Schedules are necessary, or at least useful in most aspects of our lives, and they can be experienced in most situations on a daily basis. For example: individuals need to know how long they need to stay in a particular location to receive a specific service, and when people need to meet a set of goals within a set time period.
Some scenarios associate scheduling with learning life skills.
Schedules are present in all aspects of our lives. The preparation and monitoring of them is an ancient human activity. In the classroom they are vital ingredient for success. This is an area of operational research. Theory and practice do not always meet, however, causing a disconnect. Scheduling in theory is simply the decision in which order to perform tasks, i.e. what task will be done before another and in areas where learning is involved they mismatches can be disastrous.
References to build a schedule
This post seeks to explain how and why divide content, goals and concepts can come together when organizing time into several different units.
Schedules can usefully cover both short periods, such as a daily or weekly activities, or long periods of several months or the entire school year. They are often implemented using a calendar, where the person doing the program can write down the dates and times when various events are planned to happen. A program does not put concrete future dates to the events that should occur, but algorithmically lists an expected order in which events can or should take place.
The year, the period, the week can be distinguished and joined according to the development of the child and the management of a cooperative class.
Examples of models and schedules are ever present and they are there for you so that you can gain and understanding of what is expect. However, these are not models to be used as an unaltered template, but a representation of how to structure the students experience for a given year …
Because they, by nature, are repetitive, schedules and routines help children learn what is expected of them and simplify their classroom activities.
Catherine Davies at Indiana University Bloomington championed visual schedules for children with ASD, allowing them to "develop a positive routine of looking for information and thus increase flexibility and the ability to cope." These same principles are easily applied for all children.
Different points to consider
Building a schedule requires being able to link and combine three main axes:
Time, the use of time effectively, in terms of content to be specified, and the development of the thinking of the children concerned.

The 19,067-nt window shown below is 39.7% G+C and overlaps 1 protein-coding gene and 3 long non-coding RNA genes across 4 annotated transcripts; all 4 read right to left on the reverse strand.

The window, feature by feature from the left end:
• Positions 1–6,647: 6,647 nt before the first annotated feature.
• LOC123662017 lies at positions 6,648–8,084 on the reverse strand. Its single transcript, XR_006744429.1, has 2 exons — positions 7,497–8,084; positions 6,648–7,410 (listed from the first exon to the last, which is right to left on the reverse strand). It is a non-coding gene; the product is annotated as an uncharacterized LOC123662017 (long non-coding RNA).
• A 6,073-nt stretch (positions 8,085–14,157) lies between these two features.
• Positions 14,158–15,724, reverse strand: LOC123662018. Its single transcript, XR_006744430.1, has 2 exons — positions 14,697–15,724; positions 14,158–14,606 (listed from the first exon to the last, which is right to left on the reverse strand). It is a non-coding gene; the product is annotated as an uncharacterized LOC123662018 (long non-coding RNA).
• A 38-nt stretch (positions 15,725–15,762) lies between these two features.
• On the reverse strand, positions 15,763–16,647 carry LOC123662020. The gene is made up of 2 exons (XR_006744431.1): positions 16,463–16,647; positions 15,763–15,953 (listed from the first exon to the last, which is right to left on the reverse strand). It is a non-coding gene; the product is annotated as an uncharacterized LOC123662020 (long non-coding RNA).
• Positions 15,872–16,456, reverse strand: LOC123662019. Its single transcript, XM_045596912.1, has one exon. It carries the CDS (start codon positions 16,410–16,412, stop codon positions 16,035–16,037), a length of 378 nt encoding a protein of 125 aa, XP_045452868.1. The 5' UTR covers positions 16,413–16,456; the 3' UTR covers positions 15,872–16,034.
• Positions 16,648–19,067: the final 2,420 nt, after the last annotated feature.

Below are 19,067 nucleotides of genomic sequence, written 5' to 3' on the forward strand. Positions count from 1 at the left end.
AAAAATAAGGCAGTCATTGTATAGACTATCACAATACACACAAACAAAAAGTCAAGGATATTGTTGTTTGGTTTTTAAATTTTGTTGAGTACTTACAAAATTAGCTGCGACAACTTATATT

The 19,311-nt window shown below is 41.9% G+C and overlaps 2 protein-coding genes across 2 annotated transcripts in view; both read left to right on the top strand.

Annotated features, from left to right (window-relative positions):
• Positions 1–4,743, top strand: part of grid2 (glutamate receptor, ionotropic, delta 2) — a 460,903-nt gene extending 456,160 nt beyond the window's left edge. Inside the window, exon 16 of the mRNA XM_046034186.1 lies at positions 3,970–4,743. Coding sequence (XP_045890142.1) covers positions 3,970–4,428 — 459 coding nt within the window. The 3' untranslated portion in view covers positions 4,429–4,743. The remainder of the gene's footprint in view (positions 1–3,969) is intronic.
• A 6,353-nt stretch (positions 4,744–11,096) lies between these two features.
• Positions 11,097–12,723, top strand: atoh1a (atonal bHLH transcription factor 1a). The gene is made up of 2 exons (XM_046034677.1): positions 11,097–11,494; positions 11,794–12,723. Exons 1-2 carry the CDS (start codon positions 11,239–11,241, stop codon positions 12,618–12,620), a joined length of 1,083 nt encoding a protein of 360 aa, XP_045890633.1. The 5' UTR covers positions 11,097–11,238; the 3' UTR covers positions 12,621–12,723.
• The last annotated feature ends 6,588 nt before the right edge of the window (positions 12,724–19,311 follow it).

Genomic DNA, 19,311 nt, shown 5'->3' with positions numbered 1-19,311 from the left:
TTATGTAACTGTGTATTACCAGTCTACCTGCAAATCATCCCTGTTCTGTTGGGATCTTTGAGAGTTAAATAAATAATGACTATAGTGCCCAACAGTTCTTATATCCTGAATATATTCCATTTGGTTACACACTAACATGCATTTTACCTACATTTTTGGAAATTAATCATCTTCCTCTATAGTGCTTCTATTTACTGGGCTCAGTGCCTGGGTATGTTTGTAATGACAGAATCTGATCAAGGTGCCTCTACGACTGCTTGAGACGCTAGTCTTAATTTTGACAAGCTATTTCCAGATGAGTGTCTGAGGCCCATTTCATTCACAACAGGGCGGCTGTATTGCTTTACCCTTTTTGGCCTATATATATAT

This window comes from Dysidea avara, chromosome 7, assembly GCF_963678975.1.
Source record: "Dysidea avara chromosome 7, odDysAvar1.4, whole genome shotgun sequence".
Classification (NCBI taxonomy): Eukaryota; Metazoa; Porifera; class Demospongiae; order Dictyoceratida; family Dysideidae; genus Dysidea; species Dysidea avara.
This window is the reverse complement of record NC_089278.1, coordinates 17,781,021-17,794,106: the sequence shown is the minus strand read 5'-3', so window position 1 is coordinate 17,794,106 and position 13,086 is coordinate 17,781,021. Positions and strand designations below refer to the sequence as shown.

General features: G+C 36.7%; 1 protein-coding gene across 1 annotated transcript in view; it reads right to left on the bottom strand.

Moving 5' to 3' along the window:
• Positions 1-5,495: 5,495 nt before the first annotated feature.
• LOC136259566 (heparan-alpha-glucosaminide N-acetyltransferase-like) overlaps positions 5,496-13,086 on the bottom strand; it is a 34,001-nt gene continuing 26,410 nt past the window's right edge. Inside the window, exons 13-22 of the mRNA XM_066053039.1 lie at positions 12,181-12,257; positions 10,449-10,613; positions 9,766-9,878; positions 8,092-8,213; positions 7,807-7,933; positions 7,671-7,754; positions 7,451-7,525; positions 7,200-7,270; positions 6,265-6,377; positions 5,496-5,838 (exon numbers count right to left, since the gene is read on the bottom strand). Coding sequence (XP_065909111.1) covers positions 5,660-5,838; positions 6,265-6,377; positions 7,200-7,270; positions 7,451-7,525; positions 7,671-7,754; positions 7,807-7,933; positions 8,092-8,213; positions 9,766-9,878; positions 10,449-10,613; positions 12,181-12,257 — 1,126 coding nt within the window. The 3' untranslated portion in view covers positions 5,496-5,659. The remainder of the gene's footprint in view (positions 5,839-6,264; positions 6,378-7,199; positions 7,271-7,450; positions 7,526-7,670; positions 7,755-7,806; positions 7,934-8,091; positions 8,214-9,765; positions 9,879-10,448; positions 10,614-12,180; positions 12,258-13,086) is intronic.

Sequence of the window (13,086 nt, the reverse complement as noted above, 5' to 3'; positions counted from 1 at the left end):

This then involves turning these axes on different units and matching them with the context: the place where they learn, the team responsible for learning, etc.
Time must be able to decline
By understanding the mock-up of the school year you can identify potential changes early on, they can reveal the essential concepts that you can then turn into targeted instructions.
Scheduling a classroom effectively against this principle can be achieved with simple means like a calendar or more complicated solutions can be organized through various programs. As a basic time management tool schedules simply consist of a list showing times in which certain events or actions can take place, or a sequence of events in chronological order in which such things will take place. This allows you to deescalate the time alloted to activities that, while important during the beginning of the school year, needed less attention as time progresses. The process of creating a program with a shifting weighting is important – deciding how to sort the tasks that integrate into the and how to commit resources among the variety of possible tasks – this is he heart of time based scheduling.
Timed but not set in stone
In some situations, schedules can be uncertain, such as those where daily activity relies on environmental factors beyond human control. When you are hindered by unforeseen events a time based schedule which is able to scale accordingly is ideal.
Situations are outlined; they may repeat or vary depending on the choices made and they can be modular. A flexible schedule that accounts for these types of situations is more difficult to plan for but they produce less stress later on.
The week can show the time allotted at the domain level by official instructions, benchmarks and projects. It also allows to include the chosen educational organization: free or constrained time, individual or collective, presence of the adult, etc.
The day can give visibility to situations and objectives depending on the constraints inherent in the occupation of the premises and the life of the school.
As I said there is a need to build several "schedules" that can overlap.
As I said these examples are to be put into perspective. It is important that you apply them with the context of the year, the class group, and the team because each aspects interacts with the next. No two people build a schedule the same, but most build it with the goal of success in mind. These models serve as a basic support points they can help you build a schedule, however, they are not the schedule!
Pedagogy is built through the exchange of many points of view. Development and growth cannot exist in a vacuum and through this exchange and cooperation teachers are given an emancipatory role based on explicit research.